• May 20, 2010

Anyone thinking of pursuing a complaint against the police in the Isle of Man should think again as deficiencies in the existing complaints machinery are set to be compounded.

It has been reported that the Isle of Man Department of Home Affairs (DHA) have rejected the setting up of a full independent complaints process despite the recommendation of a select committee report that such a body should be

It has been suggested a standalone complaints body would not be `cost effective’ and the DHA proposals will simply suggest an enhancement of the police complaints commissioner role with the `Commissioner’ title being changed to that of Ombudsman. The move is being `spun’ by the government as an improvement on the current position.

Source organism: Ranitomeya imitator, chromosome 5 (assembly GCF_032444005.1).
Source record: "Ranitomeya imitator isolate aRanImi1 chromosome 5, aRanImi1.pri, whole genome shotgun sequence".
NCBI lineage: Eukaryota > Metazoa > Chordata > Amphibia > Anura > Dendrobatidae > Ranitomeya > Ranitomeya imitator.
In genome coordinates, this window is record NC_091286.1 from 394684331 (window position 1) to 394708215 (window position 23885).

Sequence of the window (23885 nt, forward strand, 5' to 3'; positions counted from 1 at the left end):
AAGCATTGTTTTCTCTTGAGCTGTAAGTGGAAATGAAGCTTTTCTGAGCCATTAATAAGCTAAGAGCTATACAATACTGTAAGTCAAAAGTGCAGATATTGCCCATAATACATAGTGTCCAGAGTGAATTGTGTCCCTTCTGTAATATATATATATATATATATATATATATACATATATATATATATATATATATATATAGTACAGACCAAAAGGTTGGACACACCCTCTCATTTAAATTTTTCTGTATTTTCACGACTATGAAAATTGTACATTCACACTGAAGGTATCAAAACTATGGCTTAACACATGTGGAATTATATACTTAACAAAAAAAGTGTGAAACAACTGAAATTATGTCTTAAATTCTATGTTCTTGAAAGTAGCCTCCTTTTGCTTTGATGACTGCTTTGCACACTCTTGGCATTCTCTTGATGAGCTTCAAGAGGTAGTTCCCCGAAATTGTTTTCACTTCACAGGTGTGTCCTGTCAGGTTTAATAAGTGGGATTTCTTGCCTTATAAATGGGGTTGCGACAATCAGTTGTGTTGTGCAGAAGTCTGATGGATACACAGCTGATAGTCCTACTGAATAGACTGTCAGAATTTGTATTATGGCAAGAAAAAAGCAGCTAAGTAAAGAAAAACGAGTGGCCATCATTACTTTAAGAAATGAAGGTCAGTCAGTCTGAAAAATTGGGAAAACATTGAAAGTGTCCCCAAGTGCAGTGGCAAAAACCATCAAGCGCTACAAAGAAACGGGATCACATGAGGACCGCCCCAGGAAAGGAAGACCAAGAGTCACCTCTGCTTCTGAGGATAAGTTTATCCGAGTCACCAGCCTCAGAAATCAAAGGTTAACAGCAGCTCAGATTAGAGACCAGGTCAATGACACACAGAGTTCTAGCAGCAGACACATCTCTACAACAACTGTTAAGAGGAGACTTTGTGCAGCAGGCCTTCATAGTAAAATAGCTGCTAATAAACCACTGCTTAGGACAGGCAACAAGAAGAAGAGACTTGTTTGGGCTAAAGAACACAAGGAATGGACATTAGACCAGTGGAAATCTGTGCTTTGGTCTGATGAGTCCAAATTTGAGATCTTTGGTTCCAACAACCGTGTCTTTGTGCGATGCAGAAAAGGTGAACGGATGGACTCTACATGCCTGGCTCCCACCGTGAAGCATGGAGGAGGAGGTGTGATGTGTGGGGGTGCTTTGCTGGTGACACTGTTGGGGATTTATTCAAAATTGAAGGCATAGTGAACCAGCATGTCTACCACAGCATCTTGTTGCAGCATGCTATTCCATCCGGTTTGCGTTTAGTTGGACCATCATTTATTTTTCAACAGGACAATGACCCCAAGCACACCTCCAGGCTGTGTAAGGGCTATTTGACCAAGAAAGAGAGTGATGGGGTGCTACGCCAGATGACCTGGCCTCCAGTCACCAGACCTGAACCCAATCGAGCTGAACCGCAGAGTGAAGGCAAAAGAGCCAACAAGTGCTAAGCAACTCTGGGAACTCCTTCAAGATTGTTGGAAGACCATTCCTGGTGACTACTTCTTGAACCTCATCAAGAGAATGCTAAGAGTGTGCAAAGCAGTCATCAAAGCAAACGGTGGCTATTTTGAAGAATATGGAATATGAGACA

However by adopting this strategy the Island is setting itself against best practice in terms of both International standards as set by the UNHRC and also European standards set by the Council of Europe.

In effect it seems that the ineffectual procedures of the past will be continued, albeit in amended form.

The Manx police force is a comparatively small one serving an equally small population therefore at first glance the DHA cost efficiency argument seems persuasive. However there have been several scandals involving the Manx police
over the past three decades and in virtually all instances concerns have been quietly `swept under the carpet’.

With little effective political scrutiny and a timid media it seems that, in the absence of an independent and effective complaints procedure, police indiscretions will continue to lack scrutiny.

J B Moffatt (Mr)
Director of Information
Celtic League


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